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their resources. Charlotte Hall School is supported in this way, and sustains a high rank. In addition to these grants for academies, nearly as much more is given for common sehools. The whole amount of money annually expended by the state of Maryland for the purposes of education, exceeds twenty-five thousand dollars.*

These details are enough to show, that the efforts of this state in advancing the interests of learning have been liberal, honorable, and worthy of the highest praise. It has afforded its patronage to several literary institutions, by loaning money, granting lotteries, and

.

500

* The following are the annual donations, granted at present from the treasury of the state of Maryland for Academies in the different counties. To Elkton Academy,

Dolls. 300
Washington Academy.

800
Talbot Academy,

800 Charlotte Hall School,

2000 Frederick County School,

800 Garrison Forrest Academy,

400 Franklin Academy,

400 Allegany County School,

500 Centre Ville Academy,

800 Rockville Academy,

800
Hagers-Town Academy,

800
Cambridge Academy,
Hillsborough Schnol,

500
West Nottingham Academy,

500 St. John's College,

1000 Washington College,

800 llarford County Academy, :

500

Dolls. 12,200 In addition to these grants from the state treasury, the Banks of Maryland have been required since the 1st of January 1815, to pay twenty cents on every hundred dollars of their capital for the support of common schools. This money is paid to commissioners of the School Fund, who are appointed in each county, and in the city of Baltimore.

The Bank capital in the state may be estimated at 7,500,000 dollars, and the annual amount for schools derived from this source, according to the above ratio, is

Dolls. 15,000 Add the amount paid out of the state Treasury, 12,200

Dolls. 27,200

.

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other facilities. To Baltimore College it granted a lottery, which was to yield thirty thousand dollars. In 1807, the Medical College was founded in Baltimore, with the privilege of raising forty thousand dollars by lottery; and in 1812, the charter was extended to embrace all the departments of science and literature, with a privilege subsequently granted of raising one hundred thousand dollars more. The institution, with this extension of its charter, is called the University of Maryland. It consists of four faculties, namely, divinity, law, medicine, and the arts and sciences; and is under the control of twenty-eight regents. To obtain a degree, students are required to be examined in the presence of the regents; and no one can be considered a candidate for the degree of bachelor of arts, till he has attended lectures in the university for the space of two years, nor for the degree of master of arts, till he has attended the same for three years. The medical department is the only one, which has yet gone into full operation. As a medical school, this is believed to be little inferior to any in the country, and is daily rising in reputation. The college building is beautiful and spacious, and the lecture rooms remarkably commodious. The chemical apparatus is considered equal, if not superior, to any in the United States. During the last session of the legislature, a loan was granted to the University of Maryland, and it is hoped, that all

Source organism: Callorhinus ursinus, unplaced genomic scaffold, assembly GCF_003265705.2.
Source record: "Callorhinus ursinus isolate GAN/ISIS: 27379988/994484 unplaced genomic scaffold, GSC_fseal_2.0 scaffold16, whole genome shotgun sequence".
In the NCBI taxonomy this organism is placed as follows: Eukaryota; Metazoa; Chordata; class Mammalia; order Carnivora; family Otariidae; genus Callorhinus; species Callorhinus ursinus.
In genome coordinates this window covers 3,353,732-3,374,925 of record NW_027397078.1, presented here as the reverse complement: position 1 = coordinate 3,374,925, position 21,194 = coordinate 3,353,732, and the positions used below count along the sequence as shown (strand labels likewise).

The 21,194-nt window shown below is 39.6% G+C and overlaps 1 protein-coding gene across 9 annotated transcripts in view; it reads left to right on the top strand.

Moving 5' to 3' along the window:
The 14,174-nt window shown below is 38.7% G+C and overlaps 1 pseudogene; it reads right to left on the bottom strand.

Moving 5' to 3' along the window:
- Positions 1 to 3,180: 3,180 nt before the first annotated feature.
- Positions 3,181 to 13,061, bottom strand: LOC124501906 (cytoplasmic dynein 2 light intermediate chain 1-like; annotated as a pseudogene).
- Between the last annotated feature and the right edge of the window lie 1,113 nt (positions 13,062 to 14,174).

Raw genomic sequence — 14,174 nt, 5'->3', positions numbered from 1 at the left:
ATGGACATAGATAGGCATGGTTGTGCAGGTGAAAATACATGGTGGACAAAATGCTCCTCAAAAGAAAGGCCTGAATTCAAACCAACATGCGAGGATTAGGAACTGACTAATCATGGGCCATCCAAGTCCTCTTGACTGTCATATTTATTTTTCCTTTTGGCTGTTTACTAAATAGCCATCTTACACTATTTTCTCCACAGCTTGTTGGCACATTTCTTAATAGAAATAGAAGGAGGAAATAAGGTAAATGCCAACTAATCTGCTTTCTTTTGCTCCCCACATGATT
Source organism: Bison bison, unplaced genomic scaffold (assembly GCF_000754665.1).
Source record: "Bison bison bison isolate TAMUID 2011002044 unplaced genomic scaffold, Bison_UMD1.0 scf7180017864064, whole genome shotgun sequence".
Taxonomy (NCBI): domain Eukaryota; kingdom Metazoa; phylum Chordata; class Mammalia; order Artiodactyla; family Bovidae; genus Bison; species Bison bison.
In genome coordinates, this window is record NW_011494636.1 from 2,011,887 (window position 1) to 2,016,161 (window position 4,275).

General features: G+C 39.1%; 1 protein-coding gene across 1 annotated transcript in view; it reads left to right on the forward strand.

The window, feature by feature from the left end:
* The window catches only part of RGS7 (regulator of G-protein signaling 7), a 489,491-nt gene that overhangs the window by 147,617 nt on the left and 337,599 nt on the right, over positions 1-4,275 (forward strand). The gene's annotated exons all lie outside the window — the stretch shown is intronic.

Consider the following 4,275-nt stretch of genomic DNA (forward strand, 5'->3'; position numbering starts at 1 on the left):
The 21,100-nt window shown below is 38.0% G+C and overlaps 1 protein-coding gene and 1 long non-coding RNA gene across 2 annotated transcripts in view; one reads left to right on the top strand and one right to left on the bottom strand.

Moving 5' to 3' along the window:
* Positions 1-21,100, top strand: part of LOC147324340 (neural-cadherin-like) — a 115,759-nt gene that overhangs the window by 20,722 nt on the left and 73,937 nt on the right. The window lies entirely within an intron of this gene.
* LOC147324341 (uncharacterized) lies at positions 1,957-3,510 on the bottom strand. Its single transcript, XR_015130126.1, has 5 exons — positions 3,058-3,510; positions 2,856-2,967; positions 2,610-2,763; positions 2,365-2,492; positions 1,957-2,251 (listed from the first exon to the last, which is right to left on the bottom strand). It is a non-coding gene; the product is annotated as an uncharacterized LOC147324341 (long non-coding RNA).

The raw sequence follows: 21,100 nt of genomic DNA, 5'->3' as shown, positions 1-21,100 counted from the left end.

Hence it appears, that the state pays annually'trenty seven thousand two hundred ilollars for the support of Colleges, Academies, and Schools.

The distribution of the money derived from the Banks is peculiar;.--it is divided into equal portions among the nineteen counties, although the population of some of the counties is five times as large as that of others. And the fund appropriated for the county of Baltimore is divided equally between the city and the county, although the population of the city is nearly double that of the county.

the departments will before long be brought at least into partial operation. The professor of divinity, Rev. Dr. Wyatt, has given a few lectures, but no regular course. The professor of law, Mr. Hoffman, is preparing a course of lectures, which, if we may judge from the syllabus he has published, will do honor to the university, and justify the expectations, which have been raised by the favorable evidences of his talents and qualifications exhibited in his work on the study of the law.*